# Three Ways to Deal With Imbalance

Posted on Mon 02 March 2020 in Posts

In this post, I put together an interesting example of what to do with imbalanced datasets and why precision and recall matter.

## Introduction

The following is part of a Machine learning assignment I had to do while at CUNY. This particular example illustrates quite well the importance of understanding various measures of model quality such as accuracy, precision, recall, etc.

The idea is to predict whether a client will have a credit card default given some simple data. An insult to injury is a heavily imbalanced dataset: 97% of examples are "Yes"-labeled, making it difficult to train a good classifier.

We will dive into the solution, but first, some imports:

```
import pandas as pd
import seaborn as sns
import matplotlib.pyplot as plt
%matplotlib inline
import numpy as np
import gc
from sklearn.model_selection import train_test_split
from sklearn.metrics import confusion_matrix, precision_score, recall_score
from sklearn.linear_model import LogisticRegressionCV, LogisticRegression
plt.style.use('fivethirtyeight')
```

A plotting helper:

```
def plot_cm(y_pred, y_true):
"""Plot confusion matrix based on
true vs. predicted values."""
cm = confusion_matrix(y_true=y_true, y_pred=y_pred)
prec = precision_score(y_true=y_true, y_pred=y_pred)
rec = recall_score(y_true=y_true, y_pred=y_pred)
sns.heatmap(cm, annot=True)
plt.title(f"Precision: {prec:.2f}, Recall: {rec:.2f}")
```

Finally, reading the data:

```
df = pd.read_excel("Default.xlsx", header=0).iloc[:, 1:]
# convert strings to binary int32 0,1 values
df['default'] = df['default'].apply(lambda x: 0 if x == 'No' else 1).astype(
np.int32)
df['student'] = df['student'].apply(lambda x: 0 if x == 'No' else 1).astype(
np.int32)
X = df.drop(['default'], axis=1)
y = df['default']
```

To save memory: convert applicable columns from float64(double) to float32(float). This may help with much bigger datasets, this one is relatively small, though. Applicable here means max value of a column falls within the limits of the float32 range:

```
for column in df.columns:
if df[column].values.max() < np.finfo(np.float32).max:
if df[column].values.min() > np.finfo(np.float32).min:
df[column] = df[column].values.astype(np.float32)
# garbage collector
gc.collect()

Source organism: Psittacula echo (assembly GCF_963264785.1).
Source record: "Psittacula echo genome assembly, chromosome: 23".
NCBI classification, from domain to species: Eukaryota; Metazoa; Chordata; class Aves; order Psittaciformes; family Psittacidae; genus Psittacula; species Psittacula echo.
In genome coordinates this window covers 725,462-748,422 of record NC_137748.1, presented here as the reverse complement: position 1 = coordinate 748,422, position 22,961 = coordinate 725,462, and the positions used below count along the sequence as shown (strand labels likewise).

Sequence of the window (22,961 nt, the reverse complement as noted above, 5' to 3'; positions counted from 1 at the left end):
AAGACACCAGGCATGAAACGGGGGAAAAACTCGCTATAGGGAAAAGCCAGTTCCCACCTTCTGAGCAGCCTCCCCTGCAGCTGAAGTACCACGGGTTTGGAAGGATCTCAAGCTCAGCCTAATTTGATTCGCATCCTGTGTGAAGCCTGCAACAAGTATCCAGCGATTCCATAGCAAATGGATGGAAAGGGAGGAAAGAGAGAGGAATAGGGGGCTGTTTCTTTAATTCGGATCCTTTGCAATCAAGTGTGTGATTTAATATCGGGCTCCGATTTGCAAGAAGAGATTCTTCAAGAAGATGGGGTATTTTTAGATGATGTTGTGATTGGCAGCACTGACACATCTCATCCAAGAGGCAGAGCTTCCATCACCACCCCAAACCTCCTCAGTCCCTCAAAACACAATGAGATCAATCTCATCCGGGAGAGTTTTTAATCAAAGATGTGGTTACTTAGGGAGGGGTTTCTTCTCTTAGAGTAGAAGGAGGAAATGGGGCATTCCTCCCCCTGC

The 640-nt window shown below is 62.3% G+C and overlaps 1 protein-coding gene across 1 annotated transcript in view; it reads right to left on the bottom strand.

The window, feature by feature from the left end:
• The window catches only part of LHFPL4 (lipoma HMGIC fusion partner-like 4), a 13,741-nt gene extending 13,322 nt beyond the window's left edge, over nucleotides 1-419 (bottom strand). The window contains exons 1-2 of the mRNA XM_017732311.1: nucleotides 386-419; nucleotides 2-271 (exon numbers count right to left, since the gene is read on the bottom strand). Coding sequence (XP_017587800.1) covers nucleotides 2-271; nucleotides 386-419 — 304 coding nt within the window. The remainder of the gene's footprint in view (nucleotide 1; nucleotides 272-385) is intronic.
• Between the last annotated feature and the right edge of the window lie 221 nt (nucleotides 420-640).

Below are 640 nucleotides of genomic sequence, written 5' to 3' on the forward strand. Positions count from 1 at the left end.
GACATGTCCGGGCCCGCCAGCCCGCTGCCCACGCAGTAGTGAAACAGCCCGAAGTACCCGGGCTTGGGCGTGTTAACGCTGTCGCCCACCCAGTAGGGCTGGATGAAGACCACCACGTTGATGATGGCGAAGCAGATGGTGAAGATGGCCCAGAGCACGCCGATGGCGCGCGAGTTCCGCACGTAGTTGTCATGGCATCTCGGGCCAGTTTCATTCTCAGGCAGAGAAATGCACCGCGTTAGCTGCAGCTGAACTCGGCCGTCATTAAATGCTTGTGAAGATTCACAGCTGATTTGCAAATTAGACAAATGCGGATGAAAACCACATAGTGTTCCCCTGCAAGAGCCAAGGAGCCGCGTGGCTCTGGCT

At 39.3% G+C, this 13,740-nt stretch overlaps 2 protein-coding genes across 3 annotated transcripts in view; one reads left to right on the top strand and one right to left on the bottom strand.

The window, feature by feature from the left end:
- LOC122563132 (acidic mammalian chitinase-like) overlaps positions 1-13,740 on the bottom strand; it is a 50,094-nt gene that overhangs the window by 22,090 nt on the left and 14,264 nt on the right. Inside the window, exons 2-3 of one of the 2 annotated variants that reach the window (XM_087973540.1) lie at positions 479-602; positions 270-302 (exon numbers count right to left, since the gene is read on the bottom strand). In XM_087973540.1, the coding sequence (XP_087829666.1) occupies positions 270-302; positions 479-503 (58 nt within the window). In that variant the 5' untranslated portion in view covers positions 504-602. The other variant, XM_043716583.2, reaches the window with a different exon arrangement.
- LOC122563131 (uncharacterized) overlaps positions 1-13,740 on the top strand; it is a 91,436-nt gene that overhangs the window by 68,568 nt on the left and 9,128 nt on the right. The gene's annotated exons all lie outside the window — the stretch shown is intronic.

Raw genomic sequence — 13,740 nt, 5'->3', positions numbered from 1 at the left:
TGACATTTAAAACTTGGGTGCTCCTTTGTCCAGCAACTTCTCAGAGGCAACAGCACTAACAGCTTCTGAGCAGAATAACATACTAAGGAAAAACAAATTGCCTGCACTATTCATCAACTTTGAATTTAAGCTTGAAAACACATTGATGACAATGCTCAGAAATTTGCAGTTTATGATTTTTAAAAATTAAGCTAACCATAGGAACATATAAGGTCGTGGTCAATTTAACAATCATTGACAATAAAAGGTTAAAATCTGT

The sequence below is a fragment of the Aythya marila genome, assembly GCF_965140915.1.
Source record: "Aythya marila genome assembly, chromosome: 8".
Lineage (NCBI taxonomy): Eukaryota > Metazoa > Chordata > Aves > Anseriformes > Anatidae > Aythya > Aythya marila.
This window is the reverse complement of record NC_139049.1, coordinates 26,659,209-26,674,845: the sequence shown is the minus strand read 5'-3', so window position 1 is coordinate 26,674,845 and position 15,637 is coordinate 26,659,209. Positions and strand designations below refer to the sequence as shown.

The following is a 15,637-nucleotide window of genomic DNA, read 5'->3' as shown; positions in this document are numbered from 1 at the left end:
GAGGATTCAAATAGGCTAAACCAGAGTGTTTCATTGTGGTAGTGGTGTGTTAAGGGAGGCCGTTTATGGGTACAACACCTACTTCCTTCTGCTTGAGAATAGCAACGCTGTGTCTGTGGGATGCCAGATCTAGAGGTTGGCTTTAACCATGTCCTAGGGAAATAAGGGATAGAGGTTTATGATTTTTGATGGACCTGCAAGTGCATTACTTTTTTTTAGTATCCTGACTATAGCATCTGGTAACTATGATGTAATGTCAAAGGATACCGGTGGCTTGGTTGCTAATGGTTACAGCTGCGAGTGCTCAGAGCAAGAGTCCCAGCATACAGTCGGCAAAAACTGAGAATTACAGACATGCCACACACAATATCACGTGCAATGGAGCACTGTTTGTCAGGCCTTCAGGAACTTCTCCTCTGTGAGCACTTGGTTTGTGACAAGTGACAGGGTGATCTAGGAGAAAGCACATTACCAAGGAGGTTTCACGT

```

Let's look at the distribution of the target value:

```
ax = sns.countplot(data=df, x='default')
```

The histogram above verifies the problem: the data is highly imbalanced. To train a linear regression classifier, we will try to remedy the issue with three approaches:

- We sample a training, validation, and testing subsets in a
manner, that is, preserving the ratio between "0" and "1" labels.*stratified* - We will
the less represented class: "1", or "Yes"-labeled default examples.*oversample* - We will
the overrepresented class: "0".*undersample*

## Stratified Sampling

To sample in a way that the imbalance is preserved (stratified) we will pass an argument `stratify`

to the `train_test_split`

function from `sklearn`

. Specifically, we will pass the column of labels `df['default']`

so that the function determines the exact distribution.

```
df_train, df_test, y_train, y_test = train_test_split(X,
y,
random_state=42,
stratify=df['default'],
train_size=0.6)
df_val, df_test, y_val, y_test = train_test_split(df_test,
y_test,
random_state=42,
stratify=y_test,
train_size=0.5)
```

The plot below will illustrate the distribution of labels in the sampled data.

```
fig, ax = plt.subplots(ncols=3, figsize=(12, 4))
fig.suptitle("Left to right: train, val, test label counts.")
for i, data in zip(range(3), (y_train, y_val, y_test)):
sns.countplot(x=data, ax=ax[i])
```

```
print(f'Train data to original dataset: {len(df_train)/len(X) * 100}%')
print(f'Validation data to original dataset: {len(df_val)/len(X) * 100}%')
print(f'Test data to original dataset: {len(df_test)/len(X) * 100}%')
print(f'\nNegative labels in original data: {len(X[y==0])/len(X) * 100 :.3}%')
print(f'Negative labels in train data: {(len(df_train[y_train==0])/len(df_train) * 100) :.3}%')
print(f'Negative labels in validation data: {(len(df_val[y_val==0])/len(df_val) * 100) :.3}%')
print(f'Negative labels in test data: {(len(df_test[y_test==0])/len(df_test) * 100) :.3}%')
```

```
Train data to original dataset: 60.0%
Validation data to original dataset: 20.0%
Test data to original dataset: 20.0%
Negative labels in original data: 96.7%
Negative labels in train data: 96.7%
Negative labels in validation data: 96.7%
Negative labels in test data: 96.7%
```

## Oversampling

For oversampling we will use a package called `imbalanced-learn`